Later, Ralph Vaughan Williams (1872-1958) sought to republish the hymn in The English Hymnal (1906) and was denied the right to use the tune. He then paired Baker’s text with his own arrangement of an Irish Air, ST. COLUMBA.
The hymn opens with a beautiful title for God: “The King of Love.” The first stanza has a calm, familiar feeling of repeated words – “is...His”; “never...forever.” Baker tied in ideas about Jesus as the Shepherd from several different places in Scripture, including John 10:11. The hymn uses a lot of verbs and describes the Shepherd by his actions.
Where streams of living water flow
My ransomed soul he leadeth;
And where the verdant pastures grow,
With food celestial feedeth.
Baker references “living” water, possibly from Revelation 22:1, which describes a vision of heaven with living water flowing from the throne of God. The stanza continues to point to heaven with a “ransomed soul” and “celestial food.” But these are not presented in a grandiose way, simply as the good care-taking of the Shepherd in the actions of leading and feeding.
In stanza three, cited above in the first paragraph, Baker added Jesus’ parable of the lost sheep (Luke 15:1-6) to the verses from Psalm 23. The singers of this hymn may picture themselves as the lost sheep using words with the implication of misguided self-will (“perverse...foolish”). The Shepherd is described with self-giving words (“in love... gently...rejoicing”). Lines two and four of stanza three end with double, or two-syllable, rhymes: a testimony of what is being done for the singer through the actions of the Shepherd. (“sought me… brought me”).
In death’s dark vale I fear no ill,
With thee, dear Lord, beside me
Thy rod and staff my comfort still,
Thy cross before to guide me.
Stanza four also ends lines two and four with double rhymes. Baker emphasizes the redemptive character of the Shepherd by including the cross in the last line, a reference not from Psalm 23 but from gospel crucifixion accounts. The alliteration of “death’s dark vale” and “dear Lord” is paralleled in lines three and four by “staff, still and comfort, cross.” The repeated sounds emphasize the physical imagery.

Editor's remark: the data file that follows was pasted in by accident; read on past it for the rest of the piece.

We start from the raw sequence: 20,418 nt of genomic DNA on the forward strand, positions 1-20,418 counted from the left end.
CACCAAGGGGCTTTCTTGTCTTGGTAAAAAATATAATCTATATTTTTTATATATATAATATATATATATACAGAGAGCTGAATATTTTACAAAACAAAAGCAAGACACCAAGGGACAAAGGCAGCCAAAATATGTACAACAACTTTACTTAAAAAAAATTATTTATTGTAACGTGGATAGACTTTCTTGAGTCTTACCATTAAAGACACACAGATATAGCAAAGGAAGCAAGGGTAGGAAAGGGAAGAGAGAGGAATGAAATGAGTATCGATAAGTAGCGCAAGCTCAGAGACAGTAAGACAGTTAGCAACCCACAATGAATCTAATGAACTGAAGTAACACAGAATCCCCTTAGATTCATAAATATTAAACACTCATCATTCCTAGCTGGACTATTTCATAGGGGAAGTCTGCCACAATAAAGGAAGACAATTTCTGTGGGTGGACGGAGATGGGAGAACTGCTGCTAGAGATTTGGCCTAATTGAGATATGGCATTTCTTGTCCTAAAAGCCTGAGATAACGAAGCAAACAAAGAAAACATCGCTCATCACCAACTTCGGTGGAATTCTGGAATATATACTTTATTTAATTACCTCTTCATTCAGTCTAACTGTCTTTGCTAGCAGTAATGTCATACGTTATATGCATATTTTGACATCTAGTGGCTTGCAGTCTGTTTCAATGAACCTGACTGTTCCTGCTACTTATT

Thou spread’st a table in my sight;
Thine unction grace bestoweth;
And oh, what transport of delight
From thy pure chalice floweth.
Here Baker transforms the table of Psalm 23 into the Communion table, which offers “unction, grace,” and a “pure chalice overflowing.” “Unction” is a historical term that means anointing for the purpose of healing. A “chalice” has been associated for centuries with the cup that holds the wine in the Eucharist. These words are more typical of Sir Henry Williams Baker’s era than our own. The picture of Christ’s body and blood holding out grace, healing, and forgiveness of sins is a lovely example of Victorian lyric poetry.
And so through all the length of days
Thy goodness faileth never
Good Shepherd, may I sing Thy praise
Within Thy house forever.
The last stanza parallels the first in structure and uses the same rhyming words in lines two and four. It climaxes with the allusion to John 10:11 and the Good Shepherd’s unfailing goodness and a prayer to worship forever. After all that God has done—God’s actions—now the singer responds with the music of a grateful heart and looks forward to life in heaven with the Shepherd.
For Further Reading:
Drain, Susan. The Anglican Church in Nineteenth-Century Britain: Hymns Ancient and Modern (1860 - 1875). Lewiston, NY: The Edwin Mellen Press, 1989.
Bradley, Ian. “The Theology of the Victorian Hymn Tune.” In Music and Theology in Nineteenth-Century Britain, ed. Martin V. Clarke. Burlington, VT: Ashgate, 2012.
Katie Jarrett is pursuing a Master of Sacred Music degree at Concordia Seminary (Chicago) and studies hymnology with Dr. C. Michael Hawn at Perkins School of Theology, SMU.